Black/African American Students' Perceptions of Mathematical Success and Success Factors at a Community College
Marshall, Alycia Ana
Fries-Britt, Sharon L.
MetadataShow full item record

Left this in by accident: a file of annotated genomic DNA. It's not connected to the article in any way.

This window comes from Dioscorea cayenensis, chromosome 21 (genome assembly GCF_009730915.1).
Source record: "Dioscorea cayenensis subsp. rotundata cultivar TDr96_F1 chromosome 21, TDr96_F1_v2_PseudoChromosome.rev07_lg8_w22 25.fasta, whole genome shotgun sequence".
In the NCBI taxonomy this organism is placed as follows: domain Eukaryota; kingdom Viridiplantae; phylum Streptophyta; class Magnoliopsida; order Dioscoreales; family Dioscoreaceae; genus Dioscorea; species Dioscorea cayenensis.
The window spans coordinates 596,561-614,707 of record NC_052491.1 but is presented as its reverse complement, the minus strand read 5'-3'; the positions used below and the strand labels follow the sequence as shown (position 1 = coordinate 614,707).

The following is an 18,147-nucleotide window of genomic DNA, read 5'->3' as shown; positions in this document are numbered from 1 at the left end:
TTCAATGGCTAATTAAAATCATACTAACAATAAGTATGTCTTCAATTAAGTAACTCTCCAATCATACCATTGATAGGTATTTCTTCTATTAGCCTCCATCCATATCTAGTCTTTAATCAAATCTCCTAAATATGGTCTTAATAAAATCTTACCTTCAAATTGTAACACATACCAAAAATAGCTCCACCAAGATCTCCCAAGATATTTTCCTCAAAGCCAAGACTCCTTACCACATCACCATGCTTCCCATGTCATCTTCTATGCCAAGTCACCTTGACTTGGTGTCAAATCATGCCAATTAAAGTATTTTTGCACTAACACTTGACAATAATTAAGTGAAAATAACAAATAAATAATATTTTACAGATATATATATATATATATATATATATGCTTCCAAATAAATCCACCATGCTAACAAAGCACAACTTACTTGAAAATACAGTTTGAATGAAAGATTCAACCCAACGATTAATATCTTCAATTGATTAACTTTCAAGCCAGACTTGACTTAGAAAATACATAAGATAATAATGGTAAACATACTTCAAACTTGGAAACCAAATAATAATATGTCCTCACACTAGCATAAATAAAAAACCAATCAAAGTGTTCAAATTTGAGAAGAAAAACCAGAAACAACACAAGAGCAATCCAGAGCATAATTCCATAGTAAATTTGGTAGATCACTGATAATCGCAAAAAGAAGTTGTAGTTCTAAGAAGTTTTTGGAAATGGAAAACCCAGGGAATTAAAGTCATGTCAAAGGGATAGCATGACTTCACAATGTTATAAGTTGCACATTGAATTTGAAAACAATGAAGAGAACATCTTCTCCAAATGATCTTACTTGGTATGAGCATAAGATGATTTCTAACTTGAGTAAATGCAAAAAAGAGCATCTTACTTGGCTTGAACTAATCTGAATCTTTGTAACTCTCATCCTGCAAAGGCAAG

The purpose of this dissertation was to examine Black/African American students' perception of mathematical success and the various factors that they perceived to attribute to this success within a community college setting. The research questions guiding this study were: 1. How do mathematically successful, Black/African American students define mathematical success? 2. What are the factors (e.g., sociocultural, institutional, personal and disciplinary) that mathematically successful Black/African American students identify as directly impacting their mathematical success within a community college environment? 3. What are Black/African American students' perceptions of the relationship between these factors (e.g., sociocultural, institutional, personal and disciplinary) and their individual mathematical success at the community college level? The study sought to understand a variety of success factors including sociocultural, institutional, personal, and disciplinary factors, as the students perceived them to impact their mathematical success at the community college level. Through qualitative methods and a case study design, the current study has gained insight into the mathematics education of six, high-achieving African American students at the community college level. Data has been collected through individual and focus group interviews with African American students who have successfully completed several mathematics courses (e.g., Calculus I, Calculus II, etc.) at a predominantly White, community college in the Mid-Atlantic region of Maryland. Interview data from the six participants was collected, transcribed, and analyzed drawing from sociocultural perspectives. Findings indicated that these students perceived various disciplinary, personal, and sociocultural support factors to directly impact their mathematical success at the community college level. Throughout several identified success factors, major findings included an epic of caring conveyed to students through social interactions with others and a perceived relationship between mathematical success and liking mathematics as a discipline. The results of this study should help to inform the current understanding of African American success and achievement in the area of collegiate mathematics. Various implications for practice, policy, and research in this area are also presented.